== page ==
I'm in Baltimore City too and moved back from having lived in CA (Bay Area) for 15 years. I will paint a slightly less rosy picture. I find the poverty, segregation and crime to be a huge bummer. My DH (who never lived here before) finds it even more frustrating than I do. Baltimore does have its serious downers.
That said, Baltimore is good for someone torn between the city and the burbs...'cuz if you have kids that's probably where you'll end up. There are quite a few city neighborhoods that are "fairly" diverse that offer nice homes at affordable prices with a VERY suburban feel...to the point that, although technically in the city (with city taxes!) it almost feels silly to say you live in the city. You have to find out what's important to you and search from there. Keep in mind that you're likely to face some issues that you never really considered.
Schools are also a huge issue. Compared to CA private schools are much more popular and WAY more expensive here. Neighborhood schools may not be what you're looking for in all but a very few neighborhoods. Charter schools offer a great alternative but for many you may be looking at major stress finding spots for you kids...and middle school creeps up on you before you know it.
It is an intellectual enough city that you find plenty of like minded folks. I actually find it easier to make friends here than I did in CA. It's more diverse so certain things can create a bond here that wouldn't in parts of CA. I also think people are refreshingly down to Earth, that's for sure.
Oh where in CA are you...that may help. Moving here from Orange County would be way different from moving here from Humboldt, iykwim.
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I grew up in Baltimore ( in the city) and still live here. My DH is from Southern California, so we have a good feel for that area as well.
One of the primary reasons we don't want to move to SoCal is the cost of living out there. It is MUCH easier for us to afford life on one modest salary in Baltimore than it would be in the LA area. My DH misses the California weather during the winter, but he enjoys the seasonal changes here (fall foliage, first snow, spring flowers etc).
Living within Baltimore city does have its downsides (crime, low-performing schools), but those are also present in Los Angeles and most other major urban cities. There are a few neighborhoods in Baltimore city that have a suburban feel if you want greener spaces that are close to downtown (Roland Park, Guilford, Homeland, Mount Washington), although housing can be pricey in those areas.
There are a lot of upsides to city life too...we belong to a neighborhood playgroup and everyone lives within 4 blocks of one another. We can walk to a great playground, and we live 1/2 a mile from a grocery store and farmers market.
Good luck with your future plans!
Mom to 2 Daughters born in 2010 & 2012, and someone new Nov 2015
I moved to Baltimore last year, and I have to say it has been quite an adjustment. But I moved from the cold, cold midwest, so the weather has been a HUGE plus here, not a negative for me at all. I've lived in New England and New York, and the weather in Baltimore is much warmer and more pleasant. My daffodils are coming up in early March -- unheard of in the other places I've lived.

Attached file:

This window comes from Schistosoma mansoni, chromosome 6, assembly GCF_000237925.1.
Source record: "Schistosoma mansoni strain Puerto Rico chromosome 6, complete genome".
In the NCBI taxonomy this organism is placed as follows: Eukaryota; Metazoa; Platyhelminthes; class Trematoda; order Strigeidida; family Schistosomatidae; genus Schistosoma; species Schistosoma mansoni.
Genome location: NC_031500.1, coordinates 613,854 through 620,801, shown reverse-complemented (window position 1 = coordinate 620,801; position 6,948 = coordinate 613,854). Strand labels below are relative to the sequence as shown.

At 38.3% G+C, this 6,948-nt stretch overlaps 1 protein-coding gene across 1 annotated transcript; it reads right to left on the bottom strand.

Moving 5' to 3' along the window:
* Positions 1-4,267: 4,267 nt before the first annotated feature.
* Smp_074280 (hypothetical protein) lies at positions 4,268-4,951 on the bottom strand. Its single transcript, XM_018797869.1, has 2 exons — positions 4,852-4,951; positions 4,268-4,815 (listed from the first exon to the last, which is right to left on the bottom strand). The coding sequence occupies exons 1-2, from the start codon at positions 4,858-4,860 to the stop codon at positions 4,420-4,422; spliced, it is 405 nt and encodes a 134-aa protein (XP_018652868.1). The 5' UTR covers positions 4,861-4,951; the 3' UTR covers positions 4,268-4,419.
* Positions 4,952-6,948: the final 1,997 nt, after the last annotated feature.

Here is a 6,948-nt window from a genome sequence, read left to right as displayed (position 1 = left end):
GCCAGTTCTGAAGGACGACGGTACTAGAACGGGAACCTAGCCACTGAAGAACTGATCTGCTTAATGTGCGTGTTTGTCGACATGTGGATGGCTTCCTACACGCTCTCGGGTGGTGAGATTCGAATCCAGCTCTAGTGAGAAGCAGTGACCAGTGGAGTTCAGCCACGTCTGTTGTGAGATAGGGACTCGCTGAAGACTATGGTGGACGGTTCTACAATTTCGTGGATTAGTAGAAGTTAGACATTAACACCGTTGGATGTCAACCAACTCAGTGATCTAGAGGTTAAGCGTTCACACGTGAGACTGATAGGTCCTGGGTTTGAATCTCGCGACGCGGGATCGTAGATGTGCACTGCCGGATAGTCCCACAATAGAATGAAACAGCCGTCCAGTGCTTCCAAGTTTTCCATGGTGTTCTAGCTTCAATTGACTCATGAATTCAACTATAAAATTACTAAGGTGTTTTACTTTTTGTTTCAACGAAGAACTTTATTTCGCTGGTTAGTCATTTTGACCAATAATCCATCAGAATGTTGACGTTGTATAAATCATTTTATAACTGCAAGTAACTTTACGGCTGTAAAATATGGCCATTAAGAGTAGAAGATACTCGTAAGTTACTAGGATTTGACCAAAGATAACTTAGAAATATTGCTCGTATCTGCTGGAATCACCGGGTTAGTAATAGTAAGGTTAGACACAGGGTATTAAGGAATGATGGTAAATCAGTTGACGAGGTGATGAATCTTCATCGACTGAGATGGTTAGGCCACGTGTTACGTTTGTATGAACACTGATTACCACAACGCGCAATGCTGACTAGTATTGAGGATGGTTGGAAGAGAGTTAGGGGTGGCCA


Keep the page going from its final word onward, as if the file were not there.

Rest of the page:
There is crime here, but it's a city. I used to live in Manhattan, and there was lots of crime there, but nothing ever happened to me there (I didn't own a car then). The northern part of Baltimore is the safest and IMHO the nicest, but the other areas mentioned in previous posts are nice too. You have to be street smart here, never leave anything visible in your car, lock your car and house, etc. Don't be stupid, and you are pretty safe. Laptops left on the front seat of a car are likely to be stolen!
It's not very crunchy (though neither am I), and I've had a hard time finding alternative docs, which can be a problem. But they exist, you just have to look harder for them. There are lots of farmers markets, CSAs, natural-foods restaurants, etc. Some crunchiness if you look, but less than I'd like.
People are generally friendly, and yes it's an intellectual place. Lots of doctors and university professors, tons of PhDs roaming around Baltimore doing all sorts of green and groovy things. Large artistic community here, much to my surprise. It's not quaint though. The roads are very bad (ie full of potholes) and the entire city has a slightly forlorn look to it (except for the Inner Harbor, which looks slick). I've never set foot in the really bad neighborhoods, and I don't intend to. It's a segregated city that has not dealt effectively with its long, long history of racism, IMHO.
It is expensive to live here, but probably cheap compared with CA. There are precious few SAHMs, making it harder to live on one income, especially with the so-so schools. We are in Roland Park Elementary school, which is supposed to be the best public elementary in Baltimore. It's OK, but if you have the money, private schools are better.
Living in the city is great, however. Lots of things to do, and Baltimore is small enough that everything is close. We like the museums, the inner harbor, restaurants, shopping, etc., and nothing is more than 20 minutes away when you are in the city. I never feel bored here, as I did in the suburb I moved from. It's a dynamic city that has many challenges, but many opportunities.
Best of luck, whatever you decide. Change is difficult, but it has its rewards.